Wednesday, 16 April 2014

Do you like Gammon 'Am?

Fridays are normally a day when I get a lift home from work by B, with N&S.  Last Friday was no exception.  The reason why I get a lift is that they have all been to Grandma and Grandpa’s house.  Which is great for them all, and comes with the added benefit of meaning they all get a proper lunch.  The issue with this is that it would look a bit odd if I took in a steaming plate of sausages to work on a Friday, especially as it would be cold by the time it actually got to lunchtime, and there isn’t really space on my desk to accommodate the brown sauce.

My lack of a proper lunch leads to a split tea on a Friday, with N and B usually having sandwiches whilst I have something more substantial.  This brings us to a couple of Fridays ago when I happened to ask, in my unsuspecting way, what I might have for tea.  I was informed by B that she had got some gammon out for me that morning. 

It is usually at this point that N interjects, and that Friday was no exception. 

“What am I having?”

“You’ll be having sandwiches,” came the terrible reply,

“Can I have gammon?”

“No, you had sausages for lunch.”

N knows that this is going to be the answer and in many ways this is just her making conversation.  Because it turns out little girls can talk, like really talk, but that’s for another day.  On this day though she decided to take it to another level. 

It was faint at first, just a little sound, but gradually it became louder until finally it was distinguishable.  N had begun to sing.  I would now like to present to you N’s first foray into song-writing.  I hope you enjoy it.  This is to the tune of “Head, Shoulders Knees and Toes.”

I don’t like gammon ‘am gammon ‘am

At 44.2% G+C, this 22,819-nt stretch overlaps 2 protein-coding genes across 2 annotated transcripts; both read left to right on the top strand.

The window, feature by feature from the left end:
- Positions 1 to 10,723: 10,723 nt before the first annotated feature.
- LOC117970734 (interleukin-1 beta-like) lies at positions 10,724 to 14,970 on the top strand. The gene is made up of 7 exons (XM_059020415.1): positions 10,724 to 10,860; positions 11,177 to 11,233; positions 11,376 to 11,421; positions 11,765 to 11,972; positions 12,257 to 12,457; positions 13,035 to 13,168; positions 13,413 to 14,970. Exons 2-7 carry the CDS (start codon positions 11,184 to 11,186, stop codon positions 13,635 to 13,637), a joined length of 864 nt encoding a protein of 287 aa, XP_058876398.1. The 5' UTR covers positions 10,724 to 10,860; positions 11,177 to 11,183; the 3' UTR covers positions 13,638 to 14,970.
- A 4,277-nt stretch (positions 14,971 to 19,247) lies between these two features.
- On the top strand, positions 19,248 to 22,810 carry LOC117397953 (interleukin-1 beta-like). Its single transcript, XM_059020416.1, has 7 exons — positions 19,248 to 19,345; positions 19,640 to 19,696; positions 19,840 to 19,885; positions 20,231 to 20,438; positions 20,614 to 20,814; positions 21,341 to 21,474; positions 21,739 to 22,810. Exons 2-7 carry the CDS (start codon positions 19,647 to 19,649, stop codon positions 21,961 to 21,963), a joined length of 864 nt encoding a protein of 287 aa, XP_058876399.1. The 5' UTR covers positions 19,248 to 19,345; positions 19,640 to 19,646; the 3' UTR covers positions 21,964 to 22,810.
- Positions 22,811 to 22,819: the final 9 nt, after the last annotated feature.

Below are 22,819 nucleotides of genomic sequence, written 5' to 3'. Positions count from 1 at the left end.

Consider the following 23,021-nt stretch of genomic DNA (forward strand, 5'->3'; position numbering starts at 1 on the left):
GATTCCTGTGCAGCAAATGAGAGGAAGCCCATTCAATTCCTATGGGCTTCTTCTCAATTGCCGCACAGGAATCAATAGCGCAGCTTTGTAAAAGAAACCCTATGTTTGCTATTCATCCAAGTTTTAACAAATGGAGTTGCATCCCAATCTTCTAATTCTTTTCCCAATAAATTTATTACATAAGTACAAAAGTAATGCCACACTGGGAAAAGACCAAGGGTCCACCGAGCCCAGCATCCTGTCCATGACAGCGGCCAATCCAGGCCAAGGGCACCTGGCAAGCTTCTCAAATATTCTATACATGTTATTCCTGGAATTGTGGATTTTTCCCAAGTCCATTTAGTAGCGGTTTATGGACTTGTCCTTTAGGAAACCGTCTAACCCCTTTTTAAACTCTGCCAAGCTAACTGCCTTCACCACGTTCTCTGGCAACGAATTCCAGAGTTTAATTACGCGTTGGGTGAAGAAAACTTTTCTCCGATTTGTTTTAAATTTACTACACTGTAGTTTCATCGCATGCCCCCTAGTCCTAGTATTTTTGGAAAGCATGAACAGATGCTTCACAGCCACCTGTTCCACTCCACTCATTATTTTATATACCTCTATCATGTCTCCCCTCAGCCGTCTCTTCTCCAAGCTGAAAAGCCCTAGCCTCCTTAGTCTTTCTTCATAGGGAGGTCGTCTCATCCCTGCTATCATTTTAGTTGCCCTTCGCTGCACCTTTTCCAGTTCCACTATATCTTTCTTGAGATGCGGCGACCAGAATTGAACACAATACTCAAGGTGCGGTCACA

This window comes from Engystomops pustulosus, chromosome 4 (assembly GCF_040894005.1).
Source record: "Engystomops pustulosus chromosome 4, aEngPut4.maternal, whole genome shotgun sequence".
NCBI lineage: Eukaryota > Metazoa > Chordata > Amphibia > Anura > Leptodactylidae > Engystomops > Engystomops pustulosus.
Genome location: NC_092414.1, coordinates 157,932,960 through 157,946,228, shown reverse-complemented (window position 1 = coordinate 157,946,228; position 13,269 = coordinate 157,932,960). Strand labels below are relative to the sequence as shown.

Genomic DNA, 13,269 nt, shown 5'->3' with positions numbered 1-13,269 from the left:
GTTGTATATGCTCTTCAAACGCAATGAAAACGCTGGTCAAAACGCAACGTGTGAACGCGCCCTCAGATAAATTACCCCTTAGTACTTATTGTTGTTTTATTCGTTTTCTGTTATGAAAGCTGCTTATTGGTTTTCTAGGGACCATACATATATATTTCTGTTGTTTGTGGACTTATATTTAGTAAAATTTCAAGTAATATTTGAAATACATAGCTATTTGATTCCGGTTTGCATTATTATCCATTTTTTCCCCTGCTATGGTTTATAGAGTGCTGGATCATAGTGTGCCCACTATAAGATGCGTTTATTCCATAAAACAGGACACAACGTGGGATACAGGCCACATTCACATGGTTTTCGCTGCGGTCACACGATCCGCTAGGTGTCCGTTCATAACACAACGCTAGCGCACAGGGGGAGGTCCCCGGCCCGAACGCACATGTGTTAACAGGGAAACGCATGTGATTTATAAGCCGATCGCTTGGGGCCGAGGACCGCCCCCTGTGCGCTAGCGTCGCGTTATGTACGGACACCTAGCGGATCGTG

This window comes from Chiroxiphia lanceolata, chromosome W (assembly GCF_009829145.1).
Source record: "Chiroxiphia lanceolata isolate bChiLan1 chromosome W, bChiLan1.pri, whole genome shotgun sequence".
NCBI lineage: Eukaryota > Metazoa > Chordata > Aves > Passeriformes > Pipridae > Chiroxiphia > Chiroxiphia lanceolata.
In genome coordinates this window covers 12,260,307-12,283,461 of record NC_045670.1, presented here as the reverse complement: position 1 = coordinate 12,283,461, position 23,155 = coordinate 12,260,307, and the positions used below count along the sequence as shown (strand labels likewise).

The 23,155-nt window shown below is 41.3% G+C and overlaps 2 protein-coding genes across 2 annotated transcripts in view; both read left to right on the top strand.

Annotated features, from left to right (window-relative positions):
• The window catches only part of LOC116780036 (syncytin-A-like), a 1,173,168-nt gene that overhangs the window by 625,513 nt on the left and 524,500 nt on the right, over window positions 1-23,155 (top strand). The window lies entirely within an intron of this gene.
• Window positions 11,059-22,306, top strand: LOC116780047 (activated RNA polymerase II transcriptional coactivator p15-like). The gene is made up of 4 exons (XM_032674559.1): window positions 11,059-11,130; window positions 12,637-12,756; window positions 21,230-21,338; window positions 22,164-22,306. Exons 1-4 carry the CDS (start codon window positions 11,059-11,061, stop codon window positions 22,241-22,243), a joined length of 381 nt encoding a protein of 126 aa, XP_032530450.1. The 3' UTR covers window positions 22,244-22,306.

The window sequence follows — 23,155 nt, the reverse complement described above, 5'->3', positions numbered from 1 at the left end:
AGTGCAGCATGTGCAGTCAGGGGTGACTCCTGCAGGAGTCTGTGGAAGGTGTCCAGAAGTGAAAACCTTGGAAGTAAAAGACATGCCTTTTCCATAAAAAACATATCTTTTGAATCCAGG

I don’t like gammon ‘am gammon ‘am

And eyes and ears and mouth and nose

I don’t like gammon ‘am gammon ‘am.

Clearly we have found our generation’s Noel Coward.  If anyone has any ideas on how we might get her set up with a record label they would be gratefully received.

What really puzzles me is why she suddenly started exploring the nether reaches of a cockney accent as she belted out ‘gammon ‘am?’  Perhaps B has been sending her to chimney sweep school whilst I wasn’t looking?  It was so pronounced every time she got to that lyric (which was a lot as we had to have the song over and over again because it made B and I laugh so much) as though she really had been born within ear shot of Bow bells.  Although I’m fairly sure I would have remembered that.
He looks like he probably likes Gammon 'am a lot.

In the end we got home, I ate my tea, N ate hers, my gammon was lovely, and not that Cockney inflected and that was that.  But every now and then N will decide it’s time to bust out the song again and we will all end up with a smile on our face, which I suppose is the point of music after all.  And for the record, N really does like gammon, ‘ammy or not.

Friday, 4 April 2014

My Mistake

One of the reasons that I ended up in Mothercare chortling over the name of a pushchair was because I needed new shoes, the shoe place was next to Mothercare and so, lo and behold there we were.  This, though, had stumped N for a little bit as we drove up the road.  Very early into the drive she had asked,

“Why are we going in the car to the meeting?”

Which was a perfectly reasonable question as the meeting is only a 3 minute walk from our house and it would be remarkably lazy if we were to drive.  However, on this occasion the meeting was not the destination and so it was explained to N that we were on our way to get daddy some new shoes.  This was accepted with a little shrug and the words

“My mistake”

It isn’t so much the words, but the nonchalant, “oh well, I suppose you win some you lose some” way in which she said it.  Now if only she would be that calm when we tell her she can’t just wear her swimming costume around the house.

Wednesday, 2 April 2014

A Question of Names

I am a terrible father.  Which for those of you who have read this blog before is probably not earth-shattering information but may be necessary for the novices amongst us, and if you are new please feel free to have a poke around, I don’t think the place is too cluttered so make yourself at home and enjoy reading about my many and various failures, this post will give you a nice flavour of what is in store for you.